Woke will lose its Blackness, it will fade into whiteness–the same whiteness which assumed the term was just misconjugated verb.

‘Woke’ has been added to the Oxford Dictionary. Woke–if you didn’t know this already–originated from African American Vernacular English (AAVE), which is a dialect. Woke is a “Black word” and while some may love that it was added to the dictionary, it feels less like a dialect influencing a language and more like an erasure of its African American origins.

Woke, as the Oxford Dictionary now defines it, means “alert to injustice in society, especially racism.” The term gained more popularity amongst non-Black people following the increased visibility of police brutality against Black, Indigenous and people of color, and after the Ferguson protests when DeRay McKesson–who often included a “stay woke” within his tweets–launched a platform literally called Stay Woke.

Related: YOU CAN BE BROWN AND ANTI-BLACK: ON LILLY SINGH AND MODERN DAY BLACKFACE

I am a self-proclaimed woke person and the absorption of the word into English could come off as more of a negative than a positive. Much like “on fleek” our beloved word will be whitewashed, printed on Forever 21 shirts, overused and misused by white folks trying to be cool. The originators will be forgotten, robbed of the cultural credit due to them. We know this is true because it happened to Peaches Monroee and countless others before her.

While Black folks are routinely dismissed and discriminated against because of our hairstyles and AAVE in personal and professional settings, white people profit off of our styles, wear dreads and awkwardly co-opt our words and cadences for cool-points.

Meanwhile, white millennials will play the word on their Scrabble boards and laugh as they collect points for a word they do not use properly. People will buy “stay woke” cocktails with Red Bull, and tweet that you should “stay woke” in reference to the unfairness of the C minus they got in trigonometry. Woke will lose its Blackness, it will fade into whiteness–the same whiteness which assumed the term was just misconjugated verb, and now thinks that it makes a great descriptor for their Corgi who is nice to Black people.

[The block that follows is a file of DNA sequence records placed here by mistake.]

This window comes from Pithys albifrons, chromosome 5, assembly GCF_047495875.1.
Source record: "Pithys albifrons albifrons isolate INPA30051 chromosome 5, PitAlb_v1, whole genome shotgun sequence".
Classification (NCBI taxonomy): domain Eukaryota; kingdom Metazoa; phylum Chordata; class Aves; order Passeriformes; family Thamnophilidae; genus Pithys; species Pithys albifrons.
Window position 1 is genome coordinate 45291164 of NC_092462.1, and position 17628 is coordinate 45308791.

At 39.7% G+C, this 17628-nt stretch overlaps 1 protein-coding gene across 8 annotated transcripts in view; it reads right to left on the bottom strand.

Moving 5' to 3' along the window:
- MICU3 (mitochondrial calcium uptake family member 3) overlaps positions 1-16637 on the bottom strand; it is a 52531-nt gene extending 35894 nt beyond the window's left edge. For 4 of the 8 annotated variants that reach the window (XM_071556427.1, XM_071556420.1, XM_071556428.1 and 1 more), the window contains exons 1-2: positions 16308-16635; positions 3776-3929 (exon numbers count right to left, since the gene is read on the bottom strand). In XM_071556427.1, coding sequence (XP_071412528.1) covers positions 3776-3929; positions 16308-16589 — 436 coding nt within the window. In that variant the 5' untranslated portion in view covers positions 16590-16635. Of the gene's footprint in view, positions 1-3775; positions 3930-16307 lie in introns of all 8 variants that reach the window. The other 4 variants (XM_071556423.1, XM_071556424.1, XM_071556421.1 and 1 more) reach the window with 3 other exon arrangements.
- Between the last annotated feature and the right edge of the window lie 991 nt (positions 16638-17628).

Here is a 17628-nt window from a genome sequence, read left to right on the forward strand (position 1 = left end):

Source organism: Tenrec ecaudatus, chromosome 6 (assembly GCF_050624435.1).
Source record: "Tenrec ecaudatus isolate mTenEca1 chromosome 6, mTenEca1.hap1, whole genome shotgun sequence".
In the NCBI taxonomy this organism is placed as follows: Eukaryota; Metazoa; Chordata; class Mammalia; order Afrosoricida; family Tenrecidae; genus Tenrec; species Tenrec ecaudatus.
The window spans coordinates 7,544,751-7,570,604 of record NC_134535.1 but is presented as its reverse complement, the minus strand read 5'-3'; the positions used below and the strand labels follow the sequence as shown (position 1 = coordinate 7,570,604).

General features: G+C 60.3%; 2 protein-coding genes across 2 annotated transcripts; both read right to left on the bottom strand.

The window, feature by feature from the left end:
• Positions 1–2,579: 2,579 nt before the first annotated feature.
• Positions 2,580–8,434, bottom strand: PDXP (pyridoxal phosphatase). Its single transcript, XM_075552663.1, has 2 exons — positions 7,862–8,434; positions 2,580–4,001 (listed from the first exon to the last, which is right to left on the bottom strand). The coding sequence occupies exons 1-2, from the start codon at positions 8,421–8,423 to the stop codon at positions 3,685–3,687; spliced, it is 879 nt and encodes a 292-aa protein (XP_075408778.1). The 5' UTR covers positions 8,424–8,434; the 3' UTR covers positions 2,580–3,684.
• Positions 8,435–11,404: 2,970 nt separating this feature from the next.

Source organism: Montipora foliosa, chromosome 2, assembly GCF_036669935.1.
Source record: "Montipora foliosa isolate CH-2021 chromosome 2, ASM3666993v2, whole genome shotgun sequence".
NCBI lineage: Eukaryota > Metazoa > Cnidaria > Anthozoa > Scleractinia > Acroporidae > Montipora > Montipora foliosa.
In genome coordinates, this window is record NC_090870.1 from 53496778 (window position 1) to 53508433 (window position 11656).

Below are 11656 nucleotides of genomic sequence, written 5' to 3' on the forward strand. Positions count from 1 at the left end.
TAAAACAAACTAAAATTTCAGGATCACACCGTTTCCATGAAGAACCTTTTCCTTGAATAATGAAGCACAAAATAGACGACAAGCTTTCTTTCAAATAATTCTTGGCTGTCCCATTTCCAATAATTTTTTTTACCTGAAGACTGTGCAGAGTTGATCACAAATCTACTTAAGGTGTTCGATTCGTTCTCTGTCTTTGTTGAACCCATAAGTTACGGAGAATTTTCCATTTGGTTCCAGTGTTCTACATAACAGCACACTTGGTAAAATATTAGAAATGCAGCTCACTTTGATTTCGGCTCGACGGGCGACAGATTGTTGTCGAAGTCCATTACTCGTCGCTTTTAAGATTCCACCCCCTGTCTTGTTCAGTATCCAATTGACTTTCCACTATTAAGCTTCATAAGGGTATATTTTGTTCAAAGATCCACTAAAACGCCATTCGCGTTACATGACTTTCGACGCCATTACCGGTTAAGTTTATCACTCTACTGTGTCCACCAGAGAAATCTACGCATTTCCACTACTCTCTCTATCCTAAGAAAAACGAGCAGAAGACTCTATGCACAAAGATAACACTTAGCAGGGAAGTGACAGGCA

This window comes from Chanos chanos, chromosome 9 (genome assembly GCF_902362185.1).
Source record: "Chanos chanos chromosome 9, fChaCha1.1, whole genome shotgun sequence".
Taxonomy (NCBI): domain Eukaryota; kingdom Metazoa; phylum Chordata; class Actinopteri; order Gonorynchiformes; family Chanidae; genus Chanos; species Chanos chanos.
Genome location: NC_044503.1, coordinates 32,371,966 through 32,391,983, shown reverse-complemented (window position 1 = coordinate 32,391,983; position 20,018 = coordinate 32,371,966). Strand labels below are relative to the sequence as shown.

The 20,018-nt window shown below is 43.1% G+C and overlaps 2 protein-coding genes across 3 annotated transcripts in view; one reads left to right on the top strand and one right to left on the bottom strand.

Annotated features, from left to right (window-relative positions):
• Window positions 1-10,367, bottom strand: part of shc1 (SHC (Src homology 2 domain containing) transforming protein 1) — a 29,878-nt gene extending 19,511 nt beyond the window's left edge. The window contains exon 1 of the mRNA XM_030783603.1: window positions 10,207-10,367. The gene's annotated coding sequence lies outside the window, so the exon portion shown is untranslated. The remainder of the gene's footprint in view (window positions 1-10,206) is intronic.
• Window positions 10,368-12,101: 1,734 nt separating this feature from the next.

Related: TEN WAYS WHITE PEOPLE CAN STOP ANNOYING PEOPLE OF COLOR ON SOCIAL MEDIA

When I think of “woke” I think of  Spike Lee’s School Daze where we see a fresh Laurence Fishburne running through his campus screaming “wake up!” The entire movie is centered around the idea of Black people washing away their identities and losing their ties to Africa. Lee is insinuating that Black people have fallen asleep and that white supremacy has taken over the proverbial wheel, so they need to “wake up.”

The word itself can be traced back to 1962, but it was most likely used before then. Erykah Badu pushed it back into our minds in her 2008 song, “Master Teacher”, where she does a call and response for you to “stay woke” as she searches for a beautiful world where there are “no niggas, only master teachers”. Four years later, Trayvon was killed while his murderer walked free and Black America was rudely awakened.

The collective Black response to injustice ushered in the time of being woke. Kara Brown wrote a piece for Jezebel titled “In the Aftermath of Ferguson, Stay Angry and Stay Woke.”  The piece was a reminder that being woke is not a moment in time or an observation you make on Twitter, but rather a journey or a goal to reach.

Related: NO, BLACK-ONLY SAFE SPACES ARE NOT RACIST.

As you go forward and use woke in your conversations, I ask that you remember the origins of the word. Remember wokeness is a response to racism. Remember that AAVE is policed when Black folks speak it but it’s suddenly cool when Connor and Becky use it. Wokeness requires us to acknowledge and dismantle inequity–you aren’t born woke, you learn it and it shows up in everything you do.

 

 

Featured Image: Screenshot

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